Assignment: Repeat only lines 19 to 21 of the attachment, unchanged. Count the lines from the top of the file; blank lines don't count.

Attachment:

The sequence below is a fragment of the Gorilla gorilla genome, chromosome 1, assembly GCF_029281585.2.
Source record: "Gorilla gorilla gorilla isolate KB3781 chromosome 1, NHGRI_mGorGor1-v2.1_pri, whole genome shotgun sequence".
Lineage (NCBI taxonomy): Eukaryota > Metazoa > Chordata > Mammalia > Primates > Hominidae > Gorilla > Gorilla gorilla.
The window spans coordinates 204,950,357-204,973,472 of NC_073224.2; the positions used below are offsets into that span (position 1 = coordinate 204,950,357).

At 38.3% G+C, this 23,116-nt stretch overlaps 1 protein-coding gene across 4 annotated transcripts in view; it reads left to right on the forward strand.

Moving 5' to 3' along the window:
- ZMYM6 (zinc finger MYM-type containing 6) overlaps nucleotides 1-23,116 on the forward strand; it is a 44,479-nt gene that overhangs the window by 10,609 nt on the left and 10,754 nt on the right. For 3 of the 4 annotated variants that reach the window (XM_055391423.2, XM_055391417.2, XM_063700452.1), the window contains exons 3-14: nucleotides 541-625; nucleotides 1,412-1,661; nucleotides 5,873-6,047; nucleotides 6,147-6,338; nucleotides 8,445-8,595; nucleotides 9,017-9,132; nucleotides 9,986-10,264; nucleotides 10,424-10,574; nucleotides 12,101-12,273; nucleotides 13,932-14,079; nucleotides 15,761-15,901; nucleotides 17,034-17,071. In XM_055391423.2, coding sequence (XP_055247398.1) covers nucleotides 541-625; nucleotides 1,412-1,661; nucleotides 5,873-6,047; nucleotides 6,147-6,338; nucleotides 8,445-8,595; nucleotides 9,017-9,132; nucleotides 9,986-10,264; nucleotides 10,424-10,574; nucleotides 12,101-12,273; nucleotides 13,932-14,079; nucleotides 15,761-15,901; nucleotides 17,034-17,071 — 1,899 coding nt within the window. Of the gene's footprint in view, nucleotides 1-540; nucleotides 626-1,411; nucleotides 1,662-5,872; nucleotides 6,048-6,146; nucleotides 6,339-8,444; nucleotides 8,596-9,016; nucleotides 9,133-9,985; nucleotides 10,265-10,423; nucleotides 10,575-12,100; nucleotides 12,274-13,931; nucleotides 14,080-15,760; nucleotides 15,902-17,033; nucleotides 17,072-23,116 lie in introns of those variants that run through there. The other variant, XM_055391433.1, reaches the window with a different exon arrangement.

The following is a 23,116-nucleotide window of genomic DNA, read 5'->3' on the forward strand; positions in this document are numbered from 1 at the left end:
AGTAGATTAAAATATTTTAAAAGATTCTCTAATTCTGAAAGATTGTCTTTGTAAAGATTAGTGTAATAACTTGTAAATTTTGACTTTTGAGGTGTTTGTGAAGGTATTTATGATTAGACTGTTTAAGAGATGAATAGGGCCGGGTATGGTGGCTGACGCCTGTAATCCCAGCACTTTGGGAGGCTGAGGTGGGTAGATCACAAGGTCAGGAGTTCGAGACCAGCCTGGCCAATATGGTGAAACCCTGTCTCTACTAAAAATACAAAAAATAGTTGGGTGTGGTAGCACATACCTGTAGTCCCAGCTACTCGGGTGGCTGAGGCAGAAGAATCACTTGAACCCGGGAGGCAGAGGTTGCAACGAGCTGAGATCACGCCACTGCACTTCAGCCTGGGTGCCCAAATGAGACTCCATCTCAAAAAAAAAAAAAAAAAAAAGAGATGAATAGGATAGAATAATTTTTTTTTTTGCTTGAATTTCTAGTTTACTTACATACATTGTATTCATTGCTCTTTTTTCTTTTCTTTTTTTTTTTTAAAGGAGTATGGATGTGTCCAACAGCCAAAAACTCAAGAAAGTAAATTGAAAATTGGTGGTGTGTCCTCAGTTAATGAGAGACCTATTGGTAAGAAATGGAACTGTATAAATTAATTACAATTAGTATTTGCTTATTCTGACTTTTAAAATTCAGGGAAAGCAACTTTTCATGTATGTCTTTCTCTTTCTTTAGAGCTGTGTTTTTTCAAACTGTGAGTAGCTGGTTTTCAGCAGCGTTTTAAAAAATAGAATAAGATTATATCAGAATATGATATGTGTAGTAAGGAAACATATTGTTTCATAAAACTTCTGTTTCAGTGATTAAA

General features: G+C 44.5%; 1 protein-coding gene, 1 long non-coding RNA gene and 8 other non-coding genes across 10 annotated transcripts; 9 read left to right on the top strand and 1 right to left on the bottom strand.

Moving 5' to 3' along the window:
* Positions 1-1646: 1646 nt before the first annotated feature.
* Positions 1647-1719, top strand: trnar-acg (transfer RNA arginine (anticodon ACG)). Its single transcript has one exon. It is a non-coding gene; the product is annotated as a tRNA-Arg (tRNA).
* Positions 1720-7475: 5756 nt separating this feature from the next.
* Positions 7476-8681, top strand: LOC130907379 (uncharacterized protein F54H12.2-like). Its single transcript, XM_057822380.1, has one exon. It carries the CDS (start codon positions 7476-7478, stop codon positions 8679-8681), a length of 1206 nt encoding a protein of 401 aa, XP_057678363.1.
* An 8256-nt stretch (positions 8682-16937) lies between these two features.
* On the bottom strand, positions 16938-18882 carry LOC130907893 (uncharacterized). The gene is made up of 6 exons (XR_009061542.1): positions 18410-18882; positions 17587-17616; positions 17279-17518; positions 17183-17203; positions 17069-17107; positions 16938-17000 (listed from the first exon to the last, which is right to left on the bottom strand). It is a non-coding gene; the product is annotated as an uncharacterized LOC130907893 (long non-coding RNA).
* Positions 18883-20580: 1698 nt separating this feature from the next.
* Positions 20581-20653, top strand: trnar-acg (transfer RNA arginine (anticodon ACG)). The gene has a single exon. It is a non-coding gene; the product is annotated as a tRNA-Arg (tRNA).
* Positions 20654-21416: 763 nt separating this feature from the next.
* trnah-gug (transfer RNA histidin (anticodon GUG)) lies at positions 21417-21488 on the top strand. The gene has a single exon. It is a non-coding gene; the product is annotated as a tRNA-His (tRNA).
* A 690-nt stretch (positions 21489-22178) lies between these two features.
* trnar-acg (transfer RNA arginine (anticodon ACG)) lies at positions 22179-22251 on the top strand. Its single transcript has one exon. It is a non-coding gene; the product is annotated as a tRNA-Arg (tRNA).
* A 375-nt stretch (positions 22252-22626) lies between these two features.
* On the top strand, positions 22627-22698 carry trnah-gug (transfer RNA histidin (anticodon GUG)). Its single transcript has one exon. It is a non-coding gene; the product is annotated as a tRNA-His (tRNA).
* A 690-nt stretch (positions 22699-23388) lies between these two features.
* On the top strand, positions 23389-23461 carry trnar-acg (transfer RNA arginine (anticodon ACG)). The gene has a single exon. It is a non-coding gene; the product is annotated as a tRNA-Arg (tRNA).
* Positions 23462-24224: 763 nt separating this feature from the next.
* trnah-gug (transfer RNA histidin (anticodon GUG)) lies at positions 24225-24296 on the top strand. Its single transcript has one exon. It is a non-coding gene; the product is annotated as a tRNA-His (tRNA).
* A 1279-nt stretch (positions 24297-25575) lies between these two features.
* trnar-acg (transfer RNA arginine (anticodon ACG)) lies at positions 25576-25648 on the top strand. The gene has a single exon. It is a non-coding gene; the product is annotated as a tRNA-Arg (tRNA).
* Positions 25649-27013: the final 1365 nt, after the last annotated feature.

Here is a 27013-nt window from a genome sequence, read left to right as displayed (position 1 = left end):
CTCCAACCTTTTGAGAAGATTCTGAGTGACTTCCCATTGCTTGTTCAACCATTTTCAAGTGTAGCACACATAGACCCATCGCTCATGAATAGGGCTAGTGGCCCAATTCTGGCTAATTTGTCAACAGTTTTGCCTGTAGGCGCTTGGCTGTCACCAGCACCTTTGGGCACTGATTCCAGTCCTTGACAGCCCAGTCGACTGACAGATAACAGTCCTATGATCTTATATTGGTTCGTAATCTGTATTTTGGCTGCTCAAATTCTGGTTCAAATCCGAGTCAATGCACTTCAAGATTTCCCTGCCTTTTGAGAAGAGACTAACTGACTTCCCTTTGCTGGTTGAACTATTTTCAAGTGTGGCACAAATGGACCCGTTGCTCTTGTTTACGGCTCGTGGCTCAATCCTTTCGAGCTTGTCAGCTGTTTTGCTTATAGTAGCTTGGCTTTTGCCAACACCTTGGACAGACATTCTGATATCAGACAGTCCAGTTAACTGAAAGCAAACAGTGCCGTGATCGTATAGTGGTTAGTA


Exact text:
* Positions 20581-20653, top strand: trnar-acg (transfer RNA arginine (anticodon ACG)). The gene has a single exon. It is a non-coding gene; the product is annotated as a tRNA-Arg (tRNA).
* Positions 20654-21416: 763 nt separating this feature from the next.
* trnah-gug (transfer RNA histidin (anticodon GUG)) lies at positions 21417-21488 on the top strand. The gene has a single exon. It is a non-coding gene; the product is annotated as a tRNA-His (tRNA).